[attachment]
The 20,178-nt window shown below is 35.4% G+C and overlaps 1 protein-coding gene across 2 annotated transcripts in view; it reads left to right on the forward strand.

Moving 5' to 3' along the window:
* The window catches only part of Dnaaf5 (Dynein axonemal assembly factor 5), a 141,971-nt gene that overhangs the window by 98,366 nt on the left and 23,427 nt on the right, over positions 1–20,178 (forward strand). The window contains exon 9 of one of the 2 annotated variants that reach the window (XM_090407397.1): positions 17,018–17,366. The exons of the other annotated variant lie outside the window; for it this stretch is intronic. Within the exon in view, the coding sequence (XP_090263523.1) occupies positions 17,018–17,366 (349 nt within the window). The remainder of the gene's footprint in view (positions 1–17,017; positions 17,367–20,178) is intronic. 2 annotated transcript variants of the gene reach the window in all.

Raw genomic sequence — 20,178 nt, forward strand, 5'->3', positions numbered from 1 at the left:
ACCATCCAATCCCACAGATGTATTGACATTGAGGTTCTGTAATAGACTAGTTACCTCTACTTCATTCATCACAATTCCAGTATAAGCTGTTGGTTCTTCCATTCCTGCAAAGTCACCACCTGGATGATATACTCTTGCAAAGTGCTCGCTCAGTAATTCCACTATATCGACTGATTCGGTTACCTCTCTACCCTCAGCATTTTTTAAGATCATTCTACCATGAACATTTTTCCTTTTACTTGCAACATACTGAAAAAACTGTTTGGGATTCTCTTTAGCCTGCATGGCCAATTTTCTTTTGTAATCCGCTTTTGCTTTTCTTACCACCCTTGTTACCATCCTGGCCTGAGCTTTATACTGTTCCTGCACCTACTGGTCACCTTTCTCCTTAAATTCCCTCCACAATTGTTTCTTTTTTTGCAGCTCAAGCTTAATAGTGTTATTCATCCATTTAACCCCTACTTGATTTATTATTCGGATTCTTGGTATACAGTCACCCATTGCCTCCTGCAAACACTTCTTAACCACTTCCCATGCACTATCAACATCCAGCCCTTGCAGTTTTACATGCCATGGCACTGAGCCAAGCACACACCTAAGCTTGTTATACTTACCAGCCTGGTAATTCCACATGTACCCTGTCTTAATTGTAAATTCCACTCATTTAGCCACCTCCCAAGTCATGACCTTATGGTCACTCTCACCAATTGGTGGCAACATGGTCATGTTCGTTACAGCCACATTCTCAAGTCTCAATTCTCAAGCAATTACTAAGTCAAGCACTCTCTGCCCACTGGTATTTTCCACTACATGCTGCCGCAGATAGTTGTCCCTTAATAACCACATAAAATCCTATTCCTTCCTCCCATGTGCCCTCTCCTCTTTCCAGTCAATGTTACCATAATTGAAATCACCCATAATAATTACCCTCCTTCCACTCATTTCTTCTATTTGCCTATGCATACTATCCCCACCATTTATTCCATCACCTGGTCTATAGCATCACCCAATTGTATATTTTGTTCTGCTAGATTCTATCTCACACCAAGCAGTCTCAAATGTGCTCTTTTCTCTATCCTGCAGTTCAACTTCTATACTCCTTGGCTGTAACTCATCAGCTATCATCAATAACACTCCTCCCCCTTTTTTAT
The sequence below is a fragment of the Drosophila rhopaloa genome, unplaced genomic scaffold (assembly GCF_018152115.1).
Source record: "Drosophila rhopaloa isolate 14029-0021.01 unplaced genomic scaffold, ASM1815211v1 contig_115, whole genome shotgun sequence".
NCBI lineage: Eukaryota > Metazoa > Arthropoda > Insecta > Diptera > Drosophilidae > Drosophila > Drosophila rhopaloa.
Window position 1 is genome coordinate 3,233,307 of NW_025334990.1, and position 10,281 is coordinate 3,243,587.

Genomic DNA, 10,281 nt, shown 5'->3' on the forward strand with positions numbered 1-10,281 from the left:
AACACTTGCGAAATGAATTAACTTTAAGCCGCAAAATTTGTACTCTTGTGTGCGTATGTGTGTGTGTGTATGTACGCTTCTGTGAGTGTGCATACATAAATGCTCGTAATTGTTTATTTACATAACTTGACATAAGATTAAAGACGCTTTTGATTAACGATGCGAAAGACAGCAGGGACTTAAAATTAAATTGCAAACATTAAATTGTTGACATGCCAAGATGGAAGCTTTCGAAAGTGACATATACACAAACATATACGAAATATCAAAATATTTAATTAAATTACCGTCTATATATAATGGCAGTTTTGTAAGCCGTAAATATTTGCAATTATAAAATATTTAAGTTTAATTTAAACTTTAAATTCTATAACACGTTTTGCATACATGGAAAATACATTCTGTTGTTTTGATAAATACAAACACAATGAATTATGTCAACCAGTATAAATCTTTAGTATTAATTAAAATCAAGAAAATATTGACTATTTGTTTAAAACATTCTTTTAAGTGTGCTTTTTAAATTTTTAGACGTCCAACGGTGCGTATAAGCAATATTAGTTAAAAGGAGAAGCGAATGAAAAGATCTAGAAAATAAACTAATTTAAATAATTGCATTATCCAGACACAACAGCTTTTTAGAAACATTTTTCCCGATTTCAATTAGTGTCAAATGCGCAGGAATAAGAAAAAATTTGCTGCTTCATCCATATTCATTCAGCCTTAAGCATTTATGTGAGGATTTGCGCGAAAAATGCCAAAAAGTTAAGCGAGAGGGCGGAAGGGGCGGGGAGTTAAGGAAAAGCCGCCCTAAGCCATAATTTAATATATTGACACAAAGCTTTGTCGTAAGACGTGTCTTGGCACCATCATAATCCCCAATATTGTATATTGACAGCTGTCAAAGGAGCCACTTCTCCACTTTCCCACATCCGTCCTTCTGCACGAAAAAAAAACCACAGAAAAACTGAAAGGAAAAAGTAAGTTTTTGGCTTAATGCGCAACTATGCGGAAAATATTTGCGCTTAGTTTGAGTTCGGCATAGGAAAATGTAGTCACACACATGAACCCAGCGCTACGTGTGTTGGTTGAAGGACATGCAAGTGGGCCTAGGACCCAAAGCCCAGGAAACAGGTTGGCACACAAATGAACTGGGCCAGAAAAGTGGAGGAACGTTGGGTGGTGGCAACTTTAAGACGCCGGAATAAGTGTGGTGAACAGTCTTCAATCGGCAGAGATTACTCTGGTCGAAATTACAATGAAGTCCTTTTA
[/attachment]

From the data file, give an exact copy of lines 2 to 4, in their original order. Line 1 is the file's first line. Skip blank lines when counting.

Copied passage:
Moving 5' to 3' along the window:
* The window catches only part of Dnaaf5 (Dynein axonemal assembly factor 5), a 141,971-nt gene that overhangs the window by 98,366 nt on the left and 23,427 nt on the right, over positions 1–20,178 (forward strand). The window contains exon 9 of one of the 2 annotated variants that reach the window (XM_090407397.1): positions 17,018–17,366. The exons of the other annotated variant lie outside the window; for it this stretch is intronic. Within the exon in view, the coding sequence (XP_090263523.1) occupies positions 17,018–17,366 (349 nt within the window). The remainder of the gene's footprint in view (positions 1–17,017; positions 17,367–20,178) is intronic. 2 annotated transcript variants of the gene reach the window in all.

Raw genomic sequence — 20,178 nt, forward strand, 5'->3', positions numbered from 1 at the left: